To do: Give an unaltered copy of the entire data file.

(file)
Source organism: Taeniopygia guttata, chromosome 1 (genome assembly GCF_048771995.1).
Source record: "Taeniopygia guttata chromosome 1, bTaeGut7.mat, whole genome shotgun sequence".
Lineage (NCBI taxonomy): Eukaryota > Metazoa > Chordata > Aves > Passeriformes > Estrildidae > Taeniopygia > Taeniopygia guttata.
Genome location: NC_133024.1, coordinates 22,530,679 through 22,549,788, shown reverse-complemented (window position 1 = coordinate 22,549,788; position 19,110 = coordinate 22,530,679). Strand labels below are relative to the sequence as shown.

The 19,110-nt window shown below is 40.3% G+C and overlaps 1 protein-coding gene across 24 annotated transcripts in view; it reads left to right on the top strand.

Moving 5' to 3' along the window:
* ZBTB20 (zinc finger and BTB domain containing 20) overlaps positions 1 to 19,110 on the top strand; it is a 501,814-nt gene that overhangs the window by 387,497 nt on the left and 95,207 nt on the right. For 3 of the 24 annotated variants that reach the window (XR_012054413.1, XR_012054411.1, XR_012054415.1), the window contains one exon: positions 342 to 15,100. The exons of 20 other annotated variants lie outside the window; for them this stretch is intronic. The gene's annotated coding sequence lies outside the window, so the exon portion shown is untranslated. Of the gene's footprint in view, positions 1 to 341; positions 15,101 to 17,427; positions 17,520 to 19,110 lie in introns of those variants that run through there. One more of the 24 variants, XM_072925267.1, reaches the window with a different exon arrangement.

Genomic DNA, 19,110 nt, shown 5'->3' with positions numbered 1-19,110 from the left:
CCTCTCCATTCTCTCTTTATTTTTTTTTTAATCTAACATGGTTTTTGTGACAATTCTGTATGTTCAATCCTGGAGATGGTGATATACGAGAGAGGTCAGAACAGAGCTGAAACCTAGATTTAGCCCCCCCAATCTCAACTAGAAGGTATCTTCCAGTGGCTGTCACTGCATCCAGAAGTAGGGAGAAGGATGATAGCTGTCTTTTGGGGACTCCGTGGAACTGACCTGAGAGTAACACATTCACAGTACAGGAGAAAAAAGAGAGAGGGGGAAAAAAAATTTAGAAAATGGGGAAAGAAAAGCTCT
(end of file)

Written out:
Source organism: Taeniopygia guttata, chromosome 1 (genome assembly GCF_048771995.1).
Source record: "Taeniopygia guttata chromosome 1, bTaeGut7.mat, whole genome shotgun sequence".
Lineage (NCBI taxonomy): Eukaryota > Metazoa > Chordata > Aves > Passeriformes > Estrildidae > Taeniopygia > Taeniopygia guttata.
Genome location: NC_133024.1, coordinates 22,530,679 through 22,549,788, shown reverse-complemented (window position 1 = coordinate 22,549,788; position 19,110 = coordinate 22,530,679). Strand labels below are relative to the sequence as shown.

The 19,110-nt window shown below is 40.3% G+C and overlaps 1 protein-coding gene across 24 annotated transcripts in view; it reads left to right on the top strand.

Moving 5' to 3' along the window:
* ZBTB20 (zinc finger and BTB domain containing 20) overlaps positions 1 to 19,110 on the top strand; it is a 501,814-nt gene that overhangs the window by 387,497 nt on the left and 95,207 nt on the right. For 3 of the 24 annotated variants that reach the window (XR_012054413.1, XR_012054411.1, XR_012054415.1), the window contains one exon: positions 342 to 15,100. The exons of 20 other annotated variants lie outside the window; for them this stretch is intronic. The gene's annotated coding sequence lies outside the window, so the exon portion shown is untranslated. Of the gene's footprint in view, positions 1 to 341; positions 15,101 to 17,427; positions 17,520 to 19,110 lie in introns of those variants that run through there. One more of the 24 variants, XM_072925267.1, reaches the window with a different exon arrangement.

Genomic DNA, 19,110 nt, shown 5'->3' with positions numbered 1-19,110 from the left:
CCTCTCCATTCTCTCTTTATTTTTTTTTTAATCTAACATGGTTTTTGTGACAATTCTGTATGTTCAATCCTGGAGATGGTGATATACGAGAGAGGTCAGAACAGAGCTGAAACCTAGATTTAGCCCCCCCAATCTCAACTAGAAGGTATCTTCCAGTGGCTGTCACTGCATCCAGAAGTAGGGAGAAGGATGATAGCTGTCTTTTGGGGACTCCGTGGAACTGACCTGAGAGTAACACATTCACAGTACAGGAGAAAAAAGAGAGAGGGGGAAAAAAAATTTAGAAAATGGGGAAAGAAAAGCTCT